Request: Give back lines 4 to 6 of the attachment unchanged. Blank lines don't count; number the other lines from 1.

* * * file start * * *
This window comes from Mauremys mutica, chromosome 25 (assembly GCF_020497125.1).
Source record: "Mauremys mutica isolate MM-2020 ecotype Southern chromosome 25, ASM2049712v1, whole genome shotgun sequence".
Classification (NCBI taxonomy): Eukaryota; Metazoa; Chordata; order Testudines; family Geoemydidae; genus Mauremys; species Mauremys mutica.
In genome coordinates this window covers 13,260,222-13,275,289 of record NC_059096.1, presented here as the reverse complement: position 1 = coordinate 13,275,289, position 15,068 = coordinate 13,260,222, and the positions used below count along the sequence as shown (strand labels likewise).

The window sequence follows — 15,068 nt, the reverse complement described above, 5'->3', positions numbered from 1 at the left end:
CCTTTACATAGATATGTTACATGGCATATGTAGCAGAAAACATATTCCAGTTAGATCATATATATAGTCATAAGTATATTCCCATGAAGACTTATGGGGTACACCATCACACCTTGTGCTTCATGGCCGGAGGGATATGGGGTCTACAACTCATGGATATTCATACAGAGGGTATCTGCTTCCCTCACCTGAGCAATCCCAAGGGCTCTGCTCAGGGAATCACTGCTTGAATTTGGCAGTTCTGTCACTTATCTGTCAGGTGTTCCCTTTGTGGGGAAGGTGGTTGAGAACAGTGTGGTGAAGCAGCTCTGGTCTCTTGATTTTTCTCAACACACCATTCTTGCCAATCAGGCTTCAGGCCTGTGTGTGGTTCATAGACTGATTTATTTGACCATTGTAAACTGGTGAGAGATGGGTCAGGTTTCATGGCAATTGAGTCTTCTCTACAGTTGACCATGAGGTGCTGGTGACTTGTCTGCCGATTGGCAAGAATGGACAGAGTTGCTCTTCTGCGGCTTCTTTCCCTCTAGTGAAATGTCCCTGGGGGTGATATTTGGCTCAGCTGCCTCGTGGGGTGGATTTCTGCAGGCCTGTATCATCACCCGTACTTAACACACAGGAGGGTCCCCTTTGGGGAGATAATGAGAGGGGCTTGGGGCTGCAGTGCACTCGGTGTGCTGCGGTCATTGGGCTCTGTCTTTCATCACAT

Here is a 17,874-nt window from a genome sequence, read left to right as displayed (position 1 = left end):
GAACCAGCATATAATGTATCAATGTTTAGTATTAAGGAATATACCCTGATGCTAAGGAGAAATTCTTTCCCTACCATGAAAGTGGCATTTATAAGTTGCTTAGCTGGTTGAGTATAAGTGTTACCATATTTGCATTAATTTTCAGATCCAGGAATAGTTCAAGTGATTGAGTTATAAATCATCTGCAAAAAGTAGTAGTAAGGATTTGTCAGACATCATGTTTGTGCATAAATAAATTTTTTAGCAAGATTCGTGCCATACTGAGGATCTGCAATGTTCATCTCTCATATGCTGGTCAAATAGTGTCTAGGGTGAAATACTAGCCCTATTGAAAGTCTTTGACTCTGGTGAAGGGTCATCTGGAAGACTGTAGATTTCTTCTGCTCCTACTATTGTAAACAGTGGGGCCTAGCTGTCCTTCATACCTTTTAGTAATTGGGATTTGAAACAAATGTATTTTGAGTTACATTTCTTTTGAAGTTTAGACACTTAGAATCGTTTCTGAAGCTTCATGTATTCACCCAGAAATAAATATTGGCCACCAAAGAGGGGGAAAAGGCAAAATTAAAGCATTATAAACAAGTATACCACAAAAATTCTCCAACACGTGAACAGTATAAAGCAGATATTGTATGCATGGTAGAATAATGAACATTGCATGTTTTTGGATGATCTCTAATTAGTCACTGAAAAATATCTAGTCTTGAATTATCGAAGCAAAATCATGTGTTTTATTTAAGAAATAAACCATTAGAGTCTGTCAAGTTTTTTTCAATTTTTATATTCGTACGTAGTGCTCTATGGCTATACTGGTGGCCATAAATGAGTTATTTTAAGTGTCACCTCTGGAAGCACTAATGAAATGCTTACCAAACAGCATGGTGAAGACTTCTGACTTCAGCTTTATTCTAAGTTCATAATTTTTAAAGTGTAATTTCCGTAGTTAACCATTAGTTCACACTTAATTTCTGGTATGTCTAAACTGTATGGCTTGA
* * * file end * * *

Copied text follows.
In genome coordinates this window covers 13,260,222-13,275,289 of record NC_059096.1, presented here as the reverse complement: position 1 = coordinate 13,275,289, position 15,068 = coordinate 13,260,222, and the positions used below count along the sequence as shown (strand labels likewise).

The window sequence follows — 15,068 nt, the reverse complement described above, 5'->3', positions numbered from 1 at the left end:
CCTTTACATAGATATGTTACATGGCATATGTAGCAGAAAACATATTCCAGTTAGATCATATATATAGTCATAAGTATATTCCCATGAAGACTTATGGGGTACACCATCACACCTTGTGCTTCATGGCCGGAGGGATATGGGGTCTACAACTCATGGATATTCATACAGAGGGTATCTGCTTCCCTCACCTGAGCAATCCCAAGGGCTCTGCTCAGGGAATCACTGCTTGAATTTGGCAGTTCTGTCACTTATCTGTCAGGTGTTCCCTTTGTGGGGAAGGTGGTTGAGAACAGTGTGGTGAAGCAGCTCTGGTCTCTTGATTTTTCTCAACACACCATTCTTGCCAATCAGGCTTCAGGCCTGTGTGTGGTTCATAGACTGATTTATTTGACCATTGTAAACTGGTGAGAGATGGGTCAGGTTTCATGGCAATTGAGTCTTCTCTACAGTTGACCATGAGGTGCTGGTGACTTGTCTGCCGATTGGCAAGAATGGACAGAGTTGCTCTTCTGCGGCTTCTTTCCCTCTAGTGAAATGTCCCTGGGGGTGATATTTGGCTCAGCTGCCTCGTGGGGTGGATTTCTGCAGGCCTGTATCATCACCCGTACTTAACACACAGGAGGGTCCCCTTTGGGGAGATAATGAGAGGGGCTTGGGGCTGCAGTGCACTCGGTGTGCTGCGGTCATTGGGCTCTGTCTTTCATCACAT